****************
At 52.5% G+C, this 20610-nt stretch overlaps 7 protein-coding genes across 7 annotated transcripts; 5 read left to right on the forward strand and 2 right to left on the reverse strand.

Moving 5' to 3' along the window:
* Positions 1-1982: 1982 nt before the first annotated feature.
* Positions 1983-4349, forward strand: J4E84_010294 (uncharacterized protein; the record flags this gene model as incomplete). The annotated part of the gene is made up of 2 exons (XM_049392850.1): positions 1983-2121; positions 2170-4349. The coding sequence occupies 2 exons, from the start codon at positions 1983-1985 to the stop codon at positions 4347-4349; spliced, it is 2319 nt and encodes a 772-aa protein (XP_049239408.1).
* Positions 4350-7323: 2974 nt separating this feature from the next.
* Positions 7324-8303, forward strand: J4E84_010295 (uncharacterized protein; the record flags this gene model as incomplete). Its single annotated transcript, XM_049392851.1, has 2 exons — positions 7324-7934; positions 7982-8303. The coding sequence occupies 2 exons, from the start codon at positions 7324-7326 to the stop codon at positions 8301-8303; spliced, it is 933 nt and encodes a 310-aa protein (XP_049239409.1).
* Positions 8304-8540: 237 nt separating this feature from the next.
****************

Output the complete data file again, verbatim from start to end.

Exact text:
At 52.5% G+C, this 20610-nt stretch overlaps 7 protein-coding genes across 7 annotated transcripts; 5 read left to right on the forward strand and 2 right to left on the reverse strand.

Moving 5' to 3' along the window:
* Positions 1-1982: 1982 nt before the first annotated feature.
* Positions 1983-4349, forward strand: J4E84_010294 (uncharacterized protein; the record flags this gene model as incomplete). The annotated part of the gene is made up of 2 exons (XM_049392850.1): positions 1983-2121; positions 2170-4349. The coding sequence occupies 2 exons, from the start codon at positions 1983-1985 to the stop codon at positions 4347-4349; spliced, it is 2319 nt and encodes a 772-aa protein (XP_049239408.1).
* Positions 4350-7323: 2974 nt separating this feature from the next.
* Positions 7324-8303, forward strand: J4E84_010295 (uncharacterized protein; the record flags this gene model as incomplete). Its single annotated transcript, XM_049392851.1, has 2 exons — positions 7324-7934; positions 7982-8303. The coding sequence occupies 2 exons, from the start codon at positions 7324-7326 to the stop codon at positions 8301-8303; spliced, it is 933 nt and encodes a 310-aa protein (XP_049239409.1).
* Positions 8304-8540: 237 nt separating this feature from the next.